.) This rearrangement, called the Northern Cities Vowel Shift, is the result of a chain reaction of vowel changes on an epic scale similar to the process that transformed vowels from Middle English to Modern English between 1400 and 1600. (Ever wonder why a word like "beet" perversely uses the same letter for its vowel sound as the word "bed"? The two words used to be pronounced with essentially the same vowel sound). The Northern Cities Vowel Shift is thought to be both spreading and accelerating. But one of the puzzles about this vowel shift is why it has spread through an area of 88 thousand square miles only to stop cold south of Cleveland and west of Milwaukee. And this is where things get political. Linguists have long known that mere exposure to new speech patterns isn’t always enough to cause people to adapt their own speech accordingly. Often, a “buy-in” is required; your own speech may shift depending on how much social affinity you feel for the speakers of these new patterns. This explains why, even within the Inland North Region, the spread hasn’t been uniform. For instance, African American speakers in the same region—or rural speakers for that matter—haven’t really warmed to the new-fangled vowels. But why is it that white city folk in Cleveland sound a whole lot like white people in Syracuse and Milwaukee, but a whole lot unlike their fellow Ohioans in Columbus, a short distance away? Labov points out that the residents of the Inland North have long-standing differences with their neighbors to the south, who speak what’s known as the Midland dialect. The two groups originated from distinct groups of settlers; the Inland Northerners migrated west from New England, while the Midlanders originated in Pennsylvania via the Appalachian region. Historically, the two settlement streams typically found themselves with sharply diverging political views and voting habits, with the northerners generally being more liberal. Labov suggests that it’s these deep-seated political disagreements that create an invisible borderline barring the encroachment of Northern Cities Vowels. When he looked at the relationship between voting patterns by county over the last three Presidential elections and the degree to which speakers in these counties shifted their vowels, he found a tight correlation between the two. And the states that have participated in the vowel shift have also tended to resist implementing the death penalty. Do vowel-shifters sound more liberal to modern ears? Yes, at least to some extent. Labov had students in Bloomington, Indiana, listen to a vowel-shifting speaker from Detroit and a non-vowel-shifter from Indianapolis. The students rated both speakers as equal in probable intelligence, education and trustworthiness. They also didn’t think they would have different attitudes about abortion (both speakers were female). But they did think the vowel-shifting speaker was more likely to be in favor of gun control and affirmative action. Are we moving toward an era where Americans will speak discernibly red versus blue accents? It’s hard to say. Social identities are complex, and can be defined along a number of different dimensions like class, race, or ethnicity. Not everyone feels that politics are a part of their core identity. But I suspect that political ideology may become an anchor for accents to the extent that large social groups collectively identify themselves by their political beliefs. According to Bill Bishop, author of The Big Sort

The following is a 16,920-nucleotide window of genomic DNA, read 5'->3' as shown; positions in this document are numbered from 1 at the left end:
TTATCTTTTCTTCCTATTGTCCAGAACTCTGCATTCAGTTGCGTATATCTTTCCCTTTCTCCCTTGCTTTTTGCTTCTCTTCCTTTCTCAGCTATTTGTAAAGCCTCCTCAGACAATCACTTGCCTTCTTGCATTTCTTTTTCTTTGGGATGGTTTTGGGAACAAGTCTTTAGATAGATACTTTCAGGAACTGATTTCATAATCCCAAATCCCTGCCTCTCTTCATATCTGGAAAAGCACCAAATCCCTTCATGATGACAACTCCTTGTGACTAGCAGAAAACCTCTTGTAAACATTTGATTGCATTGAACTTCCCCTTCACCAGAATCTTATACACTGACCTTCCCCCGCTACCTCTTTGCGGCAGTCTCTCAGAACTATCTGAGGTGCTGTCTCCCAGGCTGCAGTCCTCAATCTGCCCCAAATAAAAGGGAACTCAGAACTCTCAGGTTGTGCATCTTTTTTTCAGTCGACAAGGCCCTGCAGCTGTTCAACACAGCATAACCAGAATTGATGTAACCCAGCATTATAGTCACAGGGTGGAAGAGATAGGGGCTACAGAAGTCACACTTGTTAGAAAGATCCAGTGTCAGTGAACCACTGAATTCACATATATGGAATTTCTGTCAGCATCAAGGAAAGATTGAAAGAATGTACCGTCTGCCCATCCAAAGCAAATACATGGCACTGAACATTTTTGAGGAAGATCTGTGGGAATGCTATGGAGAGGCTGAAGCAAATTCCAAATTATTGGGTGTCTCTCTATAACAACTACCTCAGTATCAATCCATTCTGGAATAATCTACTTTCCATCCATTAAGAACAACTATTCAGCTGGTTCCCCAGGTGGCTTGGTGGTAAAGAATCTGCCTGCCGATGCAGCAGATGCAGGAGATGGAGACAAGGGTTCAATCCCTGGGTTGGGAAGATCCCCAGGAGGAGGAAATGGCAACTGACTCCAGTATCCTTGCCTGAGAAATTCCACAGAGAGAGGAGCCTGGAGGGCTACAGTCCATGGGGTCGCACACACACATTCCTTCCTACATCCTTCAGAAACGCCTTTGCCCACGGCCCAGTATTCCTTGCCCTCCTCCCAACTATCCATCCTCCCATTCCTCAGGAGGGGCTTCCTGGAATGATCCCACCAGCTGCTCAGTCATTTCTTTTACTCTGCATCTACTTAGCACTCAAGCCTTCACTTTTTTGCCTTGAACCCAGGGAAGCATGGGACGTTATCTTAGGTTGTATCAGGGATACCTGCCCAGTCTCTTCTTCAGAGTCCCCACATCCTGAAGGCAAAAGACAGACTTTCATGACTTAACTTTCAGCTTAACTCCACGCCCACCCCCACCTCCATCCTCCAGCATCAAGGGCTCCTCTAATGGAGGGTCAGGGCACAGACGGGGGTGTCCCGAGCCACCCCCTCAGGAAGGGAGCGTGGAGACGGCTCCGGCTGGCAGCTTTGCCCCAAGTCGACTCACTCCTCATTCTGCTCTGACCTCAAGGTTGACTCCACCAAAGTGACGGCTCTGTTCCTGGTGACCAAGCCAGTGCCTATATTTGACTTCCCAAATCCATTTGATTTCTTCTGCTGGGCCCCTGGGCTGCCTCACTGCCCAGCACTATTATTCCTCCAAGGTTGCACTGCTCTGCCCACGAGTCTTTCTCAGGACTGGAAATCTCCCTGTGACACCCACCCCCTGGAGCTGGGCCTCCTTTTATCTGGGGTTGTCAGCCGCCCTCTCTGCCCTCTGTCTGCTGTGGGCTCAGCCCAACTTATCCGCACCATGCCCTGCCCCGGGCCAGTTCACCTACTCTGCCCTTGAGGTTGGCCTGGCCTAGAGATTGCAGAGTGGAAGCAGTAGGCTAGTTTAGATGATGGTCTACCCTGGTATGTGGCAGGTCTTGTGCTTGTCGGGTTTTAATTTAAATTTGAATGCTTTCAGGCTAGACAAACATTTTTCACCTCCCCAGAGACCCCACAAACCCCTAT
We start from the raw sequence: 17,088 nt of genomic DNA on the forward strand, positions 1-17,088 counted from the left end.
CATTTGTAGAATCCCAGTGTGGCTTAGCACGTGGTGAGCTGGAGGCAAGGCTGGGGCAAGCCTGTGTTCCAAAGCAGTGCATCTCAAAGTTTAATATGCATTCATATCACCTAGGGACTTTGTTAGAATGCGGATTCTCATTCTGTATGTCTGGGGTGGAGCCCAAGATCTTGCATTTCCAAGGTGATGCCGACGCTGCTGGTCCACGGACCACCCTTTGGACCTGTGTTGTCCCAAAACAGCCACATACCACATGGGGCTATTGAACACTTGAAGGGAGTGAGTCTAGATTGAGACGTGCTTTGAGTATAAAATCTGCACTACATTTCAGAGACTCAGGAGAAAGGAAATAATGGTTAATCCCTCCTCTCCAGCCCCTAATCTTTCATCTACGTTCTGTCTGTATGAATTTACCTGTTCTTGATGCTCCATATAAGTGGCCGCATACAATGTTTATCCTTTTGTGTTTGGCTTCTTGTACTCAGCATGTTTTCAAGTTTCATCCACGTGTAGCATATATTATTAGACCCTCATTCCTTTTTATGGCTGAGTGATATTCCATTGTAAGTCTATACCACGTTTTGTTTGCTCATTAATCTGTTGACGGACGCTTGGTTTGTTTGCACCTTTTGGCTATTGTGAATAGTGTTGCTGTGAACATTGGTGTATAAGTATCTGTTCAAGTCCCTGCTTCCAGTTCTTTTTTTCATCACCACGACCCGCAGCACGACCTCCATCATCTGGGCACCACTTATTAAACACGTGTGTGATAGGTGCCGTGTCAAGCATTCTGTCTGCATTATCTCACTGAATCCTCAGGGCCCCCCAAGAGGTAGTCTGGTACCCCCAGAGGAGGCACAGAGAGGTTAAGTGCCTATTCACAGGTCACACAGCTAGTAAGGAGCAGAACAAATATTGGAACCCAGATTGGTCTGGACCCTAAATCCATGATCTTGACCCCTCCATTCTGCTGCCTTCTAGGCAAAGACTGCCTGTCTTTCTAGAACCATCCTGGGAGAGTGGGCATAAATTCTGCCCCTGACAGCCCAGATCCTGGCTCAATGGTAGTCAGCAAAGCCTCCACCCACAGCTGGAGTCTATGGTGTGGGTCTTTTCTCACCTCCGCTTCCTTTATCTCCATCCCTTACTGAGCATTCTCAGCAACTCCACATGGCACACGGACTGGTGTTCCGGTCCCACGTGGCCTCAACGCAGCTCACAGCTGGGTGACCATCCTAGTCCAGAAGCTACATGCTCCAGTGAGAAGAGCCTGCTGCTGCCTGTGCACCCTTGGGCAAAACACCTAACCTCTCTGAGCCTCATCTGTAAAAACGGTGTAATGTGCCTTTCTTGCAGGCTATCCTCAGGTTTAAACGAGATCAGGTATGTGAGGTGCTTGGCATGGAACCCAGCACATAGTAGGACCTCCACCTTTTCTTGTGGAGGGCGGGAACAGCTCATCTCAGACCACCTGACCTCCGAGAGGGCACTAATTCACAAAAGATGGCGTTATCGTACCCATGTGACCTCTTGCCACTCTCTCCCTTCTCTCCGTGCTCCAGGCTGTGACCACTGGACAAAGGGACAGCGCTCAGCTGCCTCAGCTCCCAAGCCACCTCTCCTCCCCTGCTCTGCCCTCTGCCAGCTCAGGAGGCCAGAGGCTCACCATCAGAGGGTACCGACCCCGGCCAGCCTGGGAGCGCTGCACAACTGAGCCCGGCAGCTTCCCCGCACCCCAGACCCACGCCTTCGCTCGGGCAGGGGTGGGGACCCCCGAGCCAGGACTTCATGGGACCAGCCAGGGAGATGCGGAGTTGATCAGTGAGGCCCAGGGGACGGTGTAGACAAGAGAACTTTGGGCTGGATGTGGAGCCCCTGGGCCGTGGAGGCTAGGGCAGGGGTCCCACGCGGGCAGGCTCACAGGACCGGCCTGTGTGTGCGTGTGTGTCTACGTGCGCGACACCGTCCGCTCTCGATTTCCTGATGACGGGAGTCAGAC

, this is happening more and more as Americans voluntarily cluster themselves into homogenous, politically like-minded communities. So perhaps it’s not surprising that George W. Bush acquired a distinct Texan accent, despite having abundant exposure to people from the Northeast, or why Barack Obama sprouted a mild set of Chicago vowels, even though he was fully an adult before ever living there. Whether consciously or not, these politicians may be flying their partisan flags every time they speak. And if accent becomes routinely melded with political affiliation in people’s minds, it may come to play an even stronger part in how people respond to political candidates. No doubt we’re already seeing the politicization of pronunciation in candidates’ speech. For instance, in 2008, Republican strategist Alex Castellanos remarked

about Sarah Palin’s Western accent: “We really haven’t heard this kind of accent before. This is an original voice that doesn’t sound like Washington, doesn’t sound like an insider, doesn’t sound at all like what we have. I think it sounds outsider.” I suppose if you want to market someone as a maverick candidate, she’d best sound like one. And I suppose that in the near future at least, any candidate with a claim to being a “true conservative” had best have speech that’s scrubbed clean of Northern City vowels, regardless of where he or she comes from.